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  1. Yes, I definitely meant "P_t^0".  Apparently I only fixed one when I noticed it :|   Good point on the possibly-infinite (in floating-point) t_max.  I suppose another possible parameter would be D_b, the range of the bullets, which would bound the B part of t_max by D_b/S_b.  In 2D I suppose that D_b is the diagonal of the screen, but if you have gravity, then (without air friction) D_b = (S_b)^2 / g.  Or of course it can be an arbitrary choice to get the weapon feelings right (no pistol sniping).   Have you compared convergence of the binary-search method with other options?  Once you're allowed iterative methods, there are some unsophisticated options.  For example, figure out how long it would take for a bullet to get where he is.  Since you're pretending he's not moving, this is trivial.  Then figure out where he'd be then, and repeat until you're close enough either in time or in space.   I'd be curious how the costs in iterations and complexity compared.  One advantage of the above approach is that it works best when the target is stationary (only one iteration), whereas a divide-and-conquer approach takes the most iterations at the edges of the range.
  2. There's a simple way to get t_min and t_max usefully bounded: think in 1D.   t_R is easy to bound, since it's between 0 and the time it takes to turn 180 degrees.   t_B is smallest if they're moving straight at you, and largest if they're moving away   So that means the following sound like good starting values: t_min = |P_s - P_t^1| / (S_b + |v_T|) t_max = pi/w_r + |P_s - P_t^0| / |(S_b - |v_T|)|
  3. As mentioned in another thread, it was missing two options: - Variadic templates, provided in C++1x to allow something like type-safe varargs. - Heterogeneous lists, which Erlang uses in io:format.
  4. Quote:Original post by nobodynews You didn't mention what language you're using, but I'd also recomment memory pools. That said, if you are using c++ you could maybe even get by with just using std::queue or maybe a std::priority_queue (both of which are just adapted from std::vector, I believe) depending on what criteria you have for a command to be removed from the container. std::queue defaults to a std::deque, since it needs pop_front. std::priority_queue is a wrapper around the various _heap functions in <algorithm>, so it doesn't need _front operations, so it does default to std::vector.
  5. A nice trick to initialize a "2D" vector: vector<vector<int> > v(height, vector<int>(width, default_value));
  6. Quote:Original post by DevFred In C++0x, move constructors will remove any severe performance penalties of copying the objects into the vector (provided MyObj has a move constructor). No need for "provided" -- move construction and assignment are the C++1x requirements for valid element types in containers. (And since move defaults to copy, those types are a superset of those allowed in C++98, so it's a Liskov- and backwards-compatible upgrade.)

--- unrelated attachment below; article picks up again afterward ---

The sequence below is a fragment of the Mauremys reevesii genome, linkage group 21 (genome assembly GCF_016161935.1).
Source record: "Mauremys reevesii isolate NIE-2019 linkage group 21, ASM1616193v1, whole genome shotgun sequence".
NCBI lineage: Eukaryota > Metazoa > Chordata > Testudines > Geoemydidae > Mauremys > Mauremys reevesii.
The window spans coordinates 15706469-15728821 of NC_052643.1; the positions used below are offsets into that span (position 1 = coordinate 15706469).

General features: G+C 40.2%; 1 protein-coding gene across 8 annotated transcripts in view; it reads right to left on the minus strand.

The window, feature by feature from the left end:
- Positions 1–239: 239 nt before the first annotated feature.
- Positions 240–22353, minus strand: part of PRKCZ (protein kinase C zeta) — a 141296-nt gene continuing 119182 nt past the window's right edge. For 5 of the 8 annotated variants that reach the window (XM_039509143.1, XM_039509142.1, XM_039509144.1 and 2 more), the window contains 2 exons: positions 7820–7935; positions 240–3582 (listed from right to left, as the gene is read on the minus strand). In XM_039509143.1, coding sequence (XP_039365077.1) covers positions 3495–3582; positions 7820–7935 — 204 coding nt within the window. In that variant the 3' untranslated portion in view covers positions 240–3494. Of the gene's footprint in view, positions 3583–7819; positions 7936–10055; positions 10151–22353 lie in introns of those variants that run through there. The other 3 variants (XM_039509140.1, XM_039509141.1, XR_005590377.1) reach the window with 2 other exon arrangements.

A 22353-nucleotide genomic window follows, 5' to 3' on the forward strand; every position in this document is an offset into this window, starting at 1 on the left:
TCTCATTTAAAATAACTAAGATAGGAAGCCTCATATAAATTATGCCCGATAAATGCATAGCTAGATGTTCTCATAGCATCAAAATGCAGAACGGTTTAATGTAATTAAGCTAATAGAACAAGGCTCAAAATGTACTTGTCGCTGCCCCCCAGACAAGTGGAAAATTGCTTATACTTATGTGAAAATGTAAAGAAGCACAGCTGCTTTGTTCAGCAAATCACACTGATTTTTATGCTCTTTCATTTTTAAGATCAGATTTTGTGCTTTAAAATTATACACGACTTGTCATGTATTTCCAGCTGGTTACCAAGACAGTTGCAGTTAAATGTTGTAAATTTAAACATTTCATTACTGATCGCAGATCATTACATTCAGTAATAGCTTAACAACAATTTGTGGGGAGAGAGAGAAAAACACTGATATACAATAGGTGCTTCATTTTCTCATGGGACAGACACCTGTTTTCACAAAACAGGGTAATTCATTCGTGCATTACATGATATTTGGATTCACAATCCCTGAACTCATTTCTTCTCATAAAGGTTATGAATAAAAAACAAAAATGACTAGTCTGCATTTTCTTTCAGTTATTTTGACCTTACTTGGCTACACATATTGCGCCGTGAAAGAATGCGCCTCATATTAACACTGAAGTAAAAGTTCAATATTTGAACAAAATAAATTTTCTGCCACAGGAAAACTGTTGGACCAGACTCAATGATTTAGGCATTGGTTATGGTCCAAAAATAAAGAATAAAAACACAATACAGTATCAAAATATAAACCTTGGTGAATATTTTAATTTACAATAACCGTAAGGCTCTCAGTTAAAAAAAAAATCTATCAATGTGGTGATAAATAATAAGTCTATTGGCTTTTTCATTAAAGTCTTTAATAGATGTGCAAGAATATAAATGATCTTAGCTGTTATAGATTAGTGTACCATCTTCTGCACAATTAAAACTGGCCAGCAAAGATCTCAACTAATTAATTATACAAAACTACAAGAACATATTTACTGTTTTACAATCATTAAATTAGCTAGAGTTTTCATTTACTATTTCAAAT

7. - Heterogeneous lists, like in Erlang - Variadic templates, in C++1x
  8. You should never make a class that forces itself to be a singleton. The usage pattern in the application may, if it so desires, provide the "single point of access to an instance" the pattern intends. Life is full of examples of places where "of course there's only one" becomes untrue not long after, and that change should only need the users to change, not the class itself.
  9. Quote:Original post by srikanthpv 1. Write a function that given a string of digits and a target value, prints where to put +'s and *'s between the digits so they combine exactly to the target value. Note there may be more than one answer, it doesn't matter which one you print. Examples: "1231231234",11353 -> "12*3+1+23*123*4" "3456237490",1185 -> "3*4*56+2+3*7+490" "3456237490",9191 -> "no solution" Not unlike problem 5 in the North-East North America Regional contest this year for the ACM's ICPC: http://www.cs.rit.edu/~icpc/questions/2008/NENA_final_2008.pdf It's one of the easier ones in that file, doable with brute-force and some clever recursion. For this version, since you know the order, it'd be interesting to try some kind of backtracking recursive subdivision. Or even DP up the sets of all possible answers over given ranges, cutting off answers above the target number to keep things from getting completely out of hand.
  10. Quote:Original post by Telastyn Quote:Original post by brainscrape I don't think this is the case, but if you mean that a Square multiply implements interfaces, such as Growable, then that violates the OCP and allows 'grow' access to the class' state, and doesn't narrow the interface any--so no forward progress is made there. I don't see how a generic grow interface (in the C# sense) implemented by Square and Circle and ... is any different from a free function that operates on a Square/Circle/etc. Indeed, the original article you mentioned deals specifically with making methods that can operate only with a Class' public interface as free functions rather than member functions. The difference is that to do polymorphism in C#, you either need to make it a virtual function -- and thus a member -- or use the visitor pattern -- with all the annoyances that come with that. The big problem is the fundamental limitation of th eOOP paradigm: "Sum-of-product-of-function pattern - objects are (in effect) restricted to be functions that take as first argument a distinguished method key argument that is drawn from a finite set of simple names" (http://www.paulgraham.com/reesoo.html point 9). What you really need are proper Multi-Methods, like Dylan has, and those can even be efficiently provided in C++: http://lambda-the-ultimate.org/node/2590 Oh, and brainscrape, in C#, how about implementing it like this: private class SomeObjectImpl { ... } public class SomeObject extends SomeObjectImpl { ... } where SomeObject can only use the public interface of SomeObjectImpl to implement its functions, and separate the implementation-knowing from the convenience stuff that way? I don't like it, but it might be the most acceptable way in an "Execution in the Kingdom of Nouns" language. (http://steve-yegge.blogspot.com/2006/03/execution-in-kingdom-of-nouns.html)